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Visitor looks at shoes on tree.
Visitor looks at shoes on tree.
Photo © Barb & Ron Kroll

You could easily miss it as you're driving to Prince Rupert on Highway 16. The quirky tree stump, decorated with footwear, is just four kilometres from the northern British Columbia city, on the coastal side of Kaien Island.

A short dirt path, past small trees and shrubs, leads you to the 2.5-meter-diameter Western red cedar.

Shoes and boots of all descriptions, sizes and colours adorn this "home for lost soles."

Pink rubber boots, cowboy boots, Mickey Mouse boots, ski boots and hiking boots mingle with sneakers, sandals, baby shoes, high heels, slippers, clogs, loafers and flip-flops.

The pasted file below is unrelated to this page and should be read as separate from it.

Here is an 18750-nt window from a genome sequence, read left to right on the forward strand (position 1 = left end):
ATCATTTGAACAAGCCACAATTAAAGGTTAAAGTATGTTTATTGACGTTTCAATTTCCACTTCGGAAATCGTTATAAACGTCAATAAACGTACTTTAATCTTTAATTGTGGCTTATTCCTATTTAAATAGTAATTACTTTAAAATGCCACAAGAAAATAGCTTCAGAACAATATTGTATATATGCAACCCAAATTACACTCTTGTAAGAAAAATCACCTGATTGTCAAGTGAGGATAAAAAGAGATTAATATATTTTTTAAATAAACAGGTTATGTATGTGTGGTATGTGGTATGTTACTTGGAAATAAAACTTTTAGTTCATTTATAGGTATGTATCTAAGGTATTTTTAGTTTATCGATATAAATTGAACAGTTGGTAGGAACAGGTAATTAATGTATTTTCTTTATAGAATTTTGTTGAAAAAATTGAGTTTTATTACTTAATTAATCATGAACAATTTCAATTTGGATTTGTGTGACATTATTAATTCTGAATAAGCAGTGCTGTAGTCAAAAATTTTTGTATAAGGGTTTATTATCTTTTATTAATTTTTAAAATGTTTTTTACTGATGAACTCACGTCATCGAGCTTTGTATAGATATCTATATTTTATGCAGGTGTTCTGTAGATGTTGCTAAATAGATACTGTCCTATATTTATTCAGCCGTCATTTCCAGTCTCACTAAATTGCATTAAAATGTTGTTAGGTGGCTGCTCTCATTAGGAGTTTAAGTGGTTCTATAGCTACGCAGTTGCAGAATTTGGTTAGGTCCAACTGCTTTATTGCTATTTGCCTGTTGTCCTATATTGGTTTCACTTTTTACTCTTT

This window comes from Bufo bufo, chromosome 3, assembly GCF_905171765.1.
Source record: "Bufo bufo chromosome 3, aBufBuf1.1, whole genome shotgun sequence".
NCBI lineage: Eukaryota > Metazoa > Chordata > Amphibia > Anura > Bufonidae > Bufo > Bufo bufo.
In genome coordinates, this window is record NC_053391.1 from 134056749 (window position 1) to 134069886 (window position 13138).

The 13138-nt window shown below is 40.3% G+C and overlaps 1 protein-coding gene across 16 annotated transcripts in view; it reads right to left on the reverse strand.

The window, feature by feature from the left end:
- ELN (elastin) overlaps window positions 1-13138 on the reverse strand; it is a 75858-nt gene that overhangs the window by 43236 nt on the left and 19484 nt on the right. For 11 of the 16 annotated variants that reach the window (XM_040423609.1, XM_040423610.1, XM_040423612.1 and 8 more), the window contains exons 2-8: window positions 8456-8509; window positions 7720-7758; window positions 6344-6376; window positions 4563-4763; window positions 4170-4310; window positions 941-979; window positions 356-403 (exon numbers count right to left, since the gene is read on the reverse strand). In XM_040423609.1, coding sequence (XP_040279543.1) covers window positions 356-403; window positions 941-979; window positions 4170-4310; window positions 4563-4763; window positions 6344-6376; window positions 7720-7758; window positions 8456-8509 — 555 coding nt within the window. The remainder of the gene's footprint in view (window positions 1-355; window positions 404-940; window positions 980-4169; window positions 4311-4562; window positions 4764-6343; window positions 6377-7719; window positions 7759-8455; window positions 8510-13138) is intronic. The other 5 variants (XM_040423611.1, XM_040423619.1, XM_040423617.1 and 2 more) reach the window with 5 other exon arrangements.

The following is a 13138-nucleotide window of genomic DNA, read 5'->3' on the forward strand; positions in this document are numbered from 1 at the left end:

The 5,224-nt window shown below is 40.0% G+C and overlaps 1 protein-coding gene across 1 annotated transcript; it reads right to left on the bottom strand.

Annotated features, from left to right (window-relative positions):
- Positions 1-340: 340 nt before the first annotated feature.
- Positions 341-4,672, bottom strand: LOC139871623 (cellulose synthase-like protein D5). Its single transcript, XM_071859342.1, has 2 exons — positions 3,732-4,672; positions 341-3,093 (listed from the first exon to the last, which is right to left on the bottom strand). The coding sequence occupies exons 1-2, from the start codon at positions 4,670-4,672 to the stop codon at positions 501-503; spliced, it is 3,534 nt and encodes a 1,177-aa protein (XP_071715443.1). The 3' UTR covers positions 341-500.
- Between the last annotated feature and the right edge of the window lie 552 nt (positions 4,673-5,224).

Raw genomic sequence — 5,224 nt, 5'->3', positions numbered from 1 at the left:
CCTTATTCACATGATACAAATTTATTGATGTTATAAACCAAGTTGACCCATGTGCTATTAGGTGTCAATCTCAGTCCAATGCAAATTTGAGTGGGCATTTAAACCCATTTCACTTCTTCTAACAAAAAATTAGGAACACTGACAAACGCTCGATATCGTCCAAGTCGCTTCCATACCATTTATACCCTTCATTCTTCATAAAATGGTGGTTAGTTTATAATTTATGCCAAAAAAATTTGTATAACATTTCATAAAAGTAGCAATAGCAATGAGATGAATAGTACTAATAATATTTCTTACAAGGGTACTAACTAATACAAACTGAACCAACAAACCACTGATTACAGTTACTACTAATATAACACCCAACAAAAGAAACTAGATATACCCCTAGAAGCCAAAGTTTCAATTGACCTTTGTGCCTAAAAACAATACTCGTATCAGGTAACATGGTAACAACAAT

A wooden plank lists the names of former owners of the row of shoes nailed to it: Corissa, Morgan, Abby, Claire, Mom and Dad.

Interspersed with the shoes are other items—a paint brush, T-shirt, baseball, bat and a poem: North Coast Country Man, written by Ken Cote in 1982. A sign, nailed at twice a man's height reads: The Shoe Tree II.

Port Hardy shoe tree

Shoe Tree I, near Port Hardy, in northern Vancouver Island, motivated Brendon and Crystal Fitzpatrick to create this successor in 1994.

Footware and sign on Shoe Tree II
Footware and sign on Shoe Tree II
Photo © Barb & Ron Kroll

"One night, we nailed the sign, my old work boots and a couple pairs of kids' shoes to the dead tree," recalls Brendon. "Other people started adding their discarded footwear. We didn't own up to it for a couple years, but eventually the word leaked out."

Who knows? As passers-by add their cast-off footgear to the collection, lack of space may inspire one of them to create a Shoe Tree III!



Tourism Prince Rupert: www.tourismprincerupert.com

Tourism BC: www.hellobc.com